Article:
These terms define working artists without a formal arts education. Originally coined by French artist Jean Dubuffet who viewed art produced without academic instruction to be more authentic. This group of artists are also labeled “primitive” “naive” “folk” “vernacular” and are often segregated from the realm of “high” art. The style was made popular from the 1930s -1950s due to a 1938 traveling exhibition Masters of Popular Painting, developed by WPA-FAP director and several museum curators which called the artists “Modern Primitives”.
- Bill Traylor, (1854-1949) Traylor was an enslaved man and farmworker who worked on an Alabama plantation he was raised on until the owners died. By age 82, Traylor couldn’t work due to rheumatism and was homeless. He started creating art he hawked on street corners. This caught the eye of Charles Shannon, an artist who bought Traylor’s work and organized a solo exhibit.Subject matter was mainly Images of farm workers, animals, and blue-color Alabamians. Few works sold to anyone outside of Shannon. Traylor became popular after his death.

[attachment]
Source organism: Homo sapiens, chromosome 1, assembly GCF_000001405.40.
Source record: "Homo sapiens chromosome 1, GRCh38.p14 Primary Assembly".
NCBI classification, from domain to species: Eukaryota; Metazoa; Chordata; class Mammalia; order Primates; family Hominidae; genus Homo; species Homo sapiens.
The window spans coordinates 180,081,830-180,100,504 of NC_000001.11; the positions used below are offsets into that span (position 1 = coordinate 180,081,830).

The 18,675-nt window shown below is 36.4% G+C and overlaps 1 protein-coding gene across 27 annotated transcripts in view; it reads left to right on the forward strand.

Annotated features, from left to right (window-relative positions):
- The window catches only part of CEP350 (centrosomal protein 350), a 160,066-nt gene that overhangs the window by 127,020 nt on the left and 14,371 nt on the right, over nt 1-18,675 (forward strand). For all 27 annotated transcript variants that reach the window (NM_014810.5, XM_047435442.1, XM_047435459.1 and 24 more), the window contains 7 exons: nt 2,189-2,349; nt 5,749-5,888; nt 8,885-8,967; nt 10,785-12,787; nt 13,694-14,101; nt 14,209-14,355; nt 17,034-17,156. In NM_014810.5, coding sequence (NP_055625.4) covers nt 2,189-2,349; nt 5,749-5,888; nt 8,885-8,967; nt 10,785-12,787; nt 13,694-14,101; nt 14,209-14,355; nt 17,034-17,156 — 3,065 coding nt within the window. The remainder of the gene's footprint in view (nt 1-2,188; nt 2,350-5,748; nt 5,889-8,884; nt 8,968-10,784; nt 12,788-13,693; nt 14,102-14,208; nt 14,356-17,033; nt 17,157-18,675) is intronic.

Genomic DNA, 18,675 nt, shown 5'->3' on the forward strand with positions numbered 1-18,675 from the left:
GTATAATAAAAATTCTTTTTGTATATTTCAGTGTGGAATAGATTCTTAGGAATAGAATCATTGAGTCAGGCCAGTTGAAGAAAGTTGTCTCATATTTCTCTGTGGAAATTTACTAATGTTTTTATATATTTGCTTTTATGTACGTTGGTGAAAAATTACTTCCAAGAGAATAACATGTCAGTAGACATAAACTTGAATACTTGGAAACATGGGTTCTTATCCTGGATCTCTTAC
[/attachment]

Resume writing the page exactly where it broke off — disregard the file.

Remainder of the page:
Untitled (Blue Man on Red Object) c.1939 https://high.org/collections/untitled-blue-man-on-red-object/
- Horace Pippin (1888-1946) Pippin has a style similar to Jacob Lawrence. His subject matter varied from portraits and still lifes, to landscapes and biblical themes. Pippin held various jobs before entering WWI as a member of the Harlem Hell Fighters and was awarded the French Croix de Guerre for heroism. He was discharged in 1919 with a partially paralyzed arm and had to re-learn how to paint. Pippin exhibited his work in shop windows in West Chester, PA in the 1930s and as part of the Masters of Popular Painting exhibition. By 1939, Pippen was represented by a Philadelphia gallery specializing in folk art. https://www.nga.gov/collection/artist-info.25.html
The Hoe Cake, c. 1946 https://njstatemuseumfoundation.givecloud.co/product/6825/the-hoe-cake-matted-print
- Gee’s Bend Quilters (1930s – Present) is a female cooperative of quilters in the remote African American town of Gee’s Bend (now Boykin), Alabama. Arlonzia Pettway, Annie Mae Young and Mary Lee Bendolph are among the most notable quilters. Many of the residents can trace their ancestry back to enslaved people.